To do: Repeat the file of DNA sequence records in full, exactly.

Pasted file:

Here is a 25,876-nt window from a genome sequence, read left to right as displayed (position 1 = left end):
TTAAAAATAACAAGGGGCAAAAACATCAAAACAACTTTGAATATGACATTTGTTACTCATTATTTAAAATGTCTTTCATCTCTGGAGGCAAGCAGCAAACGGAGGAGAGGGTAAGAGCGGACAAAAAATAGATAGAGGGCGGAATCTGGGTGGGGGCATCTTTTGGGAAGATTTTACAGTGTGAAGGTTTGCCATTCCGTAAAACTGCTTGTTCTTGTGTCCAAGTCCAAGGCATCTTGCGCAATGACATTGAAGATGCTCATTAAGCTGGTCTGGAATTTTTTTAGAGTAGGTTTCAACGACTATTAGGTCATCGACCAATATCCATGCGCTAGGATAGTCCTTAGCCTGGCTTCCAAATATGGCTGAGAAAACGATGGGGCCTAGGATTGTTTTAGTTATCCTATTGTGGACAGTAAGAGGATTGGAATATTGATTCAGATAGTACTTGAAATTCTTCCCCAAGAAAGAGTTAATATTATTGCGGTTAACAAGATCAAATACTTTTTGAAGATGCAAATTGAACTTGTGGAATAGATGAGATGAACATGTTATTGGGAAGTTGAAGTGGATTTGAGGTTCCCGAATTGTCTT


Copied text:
Here is a 25,876-nt window from a genome sequence, read left to right as displayed (position 1 = left end):
TTAAAAATAACAAGGGGCAAAAACATCAAAACAACTTTGAATATGACATTTGTTACTCATTATTTAAAATGTCTTTCATCTCTGGAGGCAAGCAGCAAACGGAGGAGAGGGTAAGAGCGGACAAAAAATAGATAGAGGGCGGAATCTGGGTGGGGGCATCTTTTGGGAAGATTTTACAGTGTGAAGGTTTGCCATTCCGTAAAACTGCTTGTTCTTGTGTCCAAGTCCAAGGCATCTTGCGCAATGACATTGAAGATGCTCATTAAGCTGGTCTGGAATTTTTTTAGAGTAGGTTTCAACGACTATTAGGTCATCGACCAATATCCATGCGCTAGGATAGTCCTTAGCCTGGCTTCCAAATATGGCTGAGAAAACGATGGGGCCTAGGATTGTTTTAGTTATCCTATTGTGGACAGTAAGAGGATTGGAATATTGATTCAGATAGTACTTGAAATTCTTCCCCAAGAAAGAGTTAATATTATTGCGGTTAACAAGATCAAATACTTTTTGAAGATGCAAATTGAACTTGTGGAATAGATGAGATGAACATGTTATTGGGAAGTTGAAGTGGATTTGAGGTTCCCGAATTGTCTT